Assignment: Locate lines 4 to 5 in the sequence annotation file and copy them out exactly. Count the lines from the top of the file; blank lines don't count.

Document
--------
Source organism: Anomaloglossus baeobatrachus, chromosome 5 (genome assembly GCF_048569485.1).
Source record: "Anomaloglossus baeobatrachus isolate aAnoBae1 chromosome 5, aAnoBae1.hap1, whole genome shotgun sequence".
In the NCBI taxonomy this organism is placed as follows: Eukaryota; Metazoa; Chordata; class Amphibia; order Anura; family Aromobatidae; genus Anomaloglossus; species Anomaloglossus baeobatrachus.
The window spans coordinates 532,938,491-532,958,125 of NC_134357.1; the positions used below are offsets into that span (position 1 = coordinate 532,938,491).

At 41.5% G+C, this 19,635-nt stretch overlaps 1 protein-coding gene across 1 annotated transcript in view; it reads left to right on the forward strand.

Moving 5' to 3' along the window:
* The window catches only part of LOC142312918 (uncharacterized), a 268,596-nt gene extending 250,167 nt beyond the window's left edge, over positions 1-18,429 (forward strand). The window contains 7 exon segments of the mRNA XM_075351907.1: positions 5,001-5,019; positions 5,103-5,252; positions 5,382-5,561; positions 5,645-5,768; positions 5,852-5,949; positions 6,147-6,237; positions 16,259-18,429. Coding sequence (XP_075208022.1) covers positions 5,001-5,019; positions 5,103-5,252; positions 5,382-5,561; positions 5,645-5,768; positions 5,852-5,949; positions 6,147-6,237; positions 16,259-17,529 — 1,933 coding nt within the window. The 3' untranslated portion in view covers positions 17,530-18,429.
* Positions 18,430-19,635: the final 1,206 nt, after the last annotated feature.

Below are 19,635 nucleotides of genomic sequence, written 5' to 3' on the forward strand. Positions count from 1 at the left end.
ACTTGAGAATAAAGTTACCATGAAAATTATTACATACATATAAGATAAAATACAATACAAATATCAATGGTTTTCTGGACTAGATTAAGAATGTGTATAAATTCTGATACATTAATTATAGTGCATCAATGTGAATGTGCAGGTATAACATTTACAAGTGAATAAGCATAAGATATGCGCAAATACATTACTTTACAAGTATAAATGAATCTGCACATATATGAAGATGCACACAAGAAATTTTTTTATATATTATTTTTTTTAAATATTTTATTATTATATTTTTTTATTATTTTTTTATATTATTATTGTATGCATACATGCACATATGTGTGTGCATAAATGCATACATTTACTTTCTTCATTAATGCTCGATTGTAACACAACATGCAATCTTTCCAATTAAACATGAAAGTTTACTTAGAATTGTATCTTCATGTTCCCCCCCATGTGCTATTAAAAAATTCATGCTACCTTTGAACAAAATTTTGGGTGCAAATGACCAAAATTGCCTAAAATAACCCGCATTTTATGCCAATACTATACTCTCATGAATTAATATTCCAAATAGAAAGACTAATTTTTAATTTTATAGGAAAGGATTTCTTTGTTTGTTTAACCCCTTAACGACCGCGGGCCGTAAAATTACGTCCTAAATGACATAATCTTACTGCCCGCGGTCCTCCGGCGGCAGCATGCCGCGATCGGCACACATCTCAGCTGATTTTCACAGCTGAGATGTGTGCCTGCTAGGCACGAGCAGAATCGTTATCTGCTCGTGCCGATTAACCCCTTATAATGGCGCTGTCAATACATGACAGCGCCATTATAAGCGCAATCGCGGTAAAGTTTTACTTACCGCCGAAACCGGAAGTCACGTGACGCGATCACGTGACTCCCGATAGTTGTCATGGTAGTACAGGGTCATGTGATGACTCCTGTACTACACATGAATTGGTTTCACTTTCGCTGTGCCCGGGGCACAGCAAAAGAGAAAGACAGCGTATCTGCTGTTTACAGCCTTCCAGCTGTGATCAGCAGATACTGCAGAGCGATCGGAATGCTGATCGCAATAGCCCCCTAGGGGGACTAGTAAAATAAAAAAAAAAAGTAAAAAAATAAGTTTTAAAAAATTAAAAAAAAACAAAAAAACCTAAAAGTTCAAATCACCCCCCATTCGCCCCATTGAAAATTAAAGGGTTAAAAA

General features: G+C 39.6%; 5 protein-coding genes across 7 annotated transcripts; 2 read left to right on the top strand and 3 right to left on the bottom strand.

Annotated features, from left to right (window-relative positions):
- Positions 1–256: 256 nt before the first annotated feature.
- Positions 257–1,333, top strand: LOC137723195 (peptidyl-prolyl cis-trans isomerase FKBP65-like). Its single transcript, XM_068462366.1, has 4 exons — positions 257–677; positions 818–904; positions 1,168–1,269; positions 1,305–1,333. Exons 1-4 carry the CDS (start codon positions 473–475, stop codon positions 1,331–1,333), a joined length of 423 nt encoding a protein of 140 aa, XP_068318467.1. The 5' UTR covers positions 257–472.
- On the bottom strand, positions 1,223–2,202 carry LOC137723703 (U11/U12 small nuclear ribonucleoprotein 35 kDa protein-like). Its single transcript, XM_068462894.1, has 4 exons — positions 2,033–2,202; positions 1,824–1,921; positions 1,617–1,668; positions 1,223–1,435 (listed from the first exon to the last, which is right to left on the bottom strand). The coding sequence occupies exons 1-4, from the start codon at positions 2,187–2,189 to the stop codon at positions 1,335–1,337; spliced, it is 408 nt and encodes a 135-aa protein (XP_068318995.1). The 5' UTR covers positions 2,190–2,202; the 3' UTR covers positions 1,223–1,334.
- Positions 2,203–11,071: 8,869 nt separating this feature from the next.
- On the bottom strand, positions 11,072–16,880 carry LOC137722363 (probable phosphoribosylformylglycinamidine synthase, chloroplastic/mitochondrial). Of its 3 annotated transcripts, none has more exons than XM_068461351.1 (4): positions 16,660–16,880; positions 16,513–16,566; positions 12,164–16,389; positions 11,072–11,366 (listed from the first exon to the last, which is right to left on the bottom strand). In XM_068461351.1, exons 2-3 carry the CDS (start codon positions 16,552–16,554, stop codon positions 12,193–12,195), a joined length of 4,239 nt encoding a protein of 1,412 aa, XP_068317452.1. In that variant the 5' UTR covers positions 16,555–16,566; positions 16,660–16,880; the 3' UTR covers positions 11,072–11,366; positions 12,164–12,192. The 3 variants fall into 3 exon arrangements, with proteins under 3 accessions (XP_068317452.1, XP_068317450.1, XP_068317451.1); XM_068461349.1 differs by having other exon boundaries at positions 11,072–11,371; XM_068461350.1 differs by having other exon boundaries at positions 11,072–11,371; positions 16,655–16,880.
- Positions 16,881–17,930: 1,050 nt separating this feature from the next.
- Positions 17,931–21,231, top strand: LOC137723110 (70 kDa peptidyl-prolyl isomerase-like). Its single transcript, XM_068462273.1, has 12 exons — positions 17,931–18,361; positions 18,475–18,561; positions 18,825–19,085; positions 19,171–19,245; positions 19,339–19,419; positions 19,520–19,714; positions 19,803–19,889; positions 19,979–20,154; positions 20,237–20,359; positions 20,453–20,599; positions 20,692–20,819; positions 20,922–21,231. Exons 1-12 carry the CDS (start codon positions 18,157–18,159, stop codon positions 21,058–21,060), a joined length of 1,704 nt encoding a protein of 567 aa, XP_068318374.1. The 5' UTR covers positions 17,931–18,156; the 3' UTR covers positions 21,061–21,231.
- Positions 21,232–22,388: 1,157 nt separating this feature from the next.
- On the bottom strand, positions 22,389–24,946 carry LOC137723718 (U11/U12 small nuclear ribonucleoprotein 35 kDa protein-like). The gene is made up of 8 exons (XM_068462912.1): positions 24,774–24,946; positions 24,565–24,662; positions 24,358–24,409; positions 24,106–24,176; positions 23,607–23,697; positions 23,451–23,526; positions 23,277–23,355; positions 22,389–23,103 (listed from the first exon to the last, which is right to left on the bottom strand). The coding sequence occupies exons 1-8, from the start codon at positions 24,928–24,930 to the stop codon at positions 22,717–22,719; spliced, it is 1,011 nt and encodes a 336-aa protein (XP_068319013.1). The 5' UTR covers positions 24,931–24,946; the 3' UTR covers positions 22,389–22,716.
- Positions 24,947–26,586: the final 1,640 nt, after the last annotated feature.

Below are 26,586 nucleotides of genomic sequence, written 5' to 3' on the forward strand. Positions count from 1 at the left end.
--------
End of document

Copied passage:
The window spans coordinates 532,938,491-532,958,125 of NC_134357.1; the positions used below are offsets into that span (position 1 = coordinate 532,938,491).

At 41.5% G+C, this 19,635-nt stretch overlaps 1 protein-coding gene across 1 annotated transcript in view; it reads left to right on the forward strand.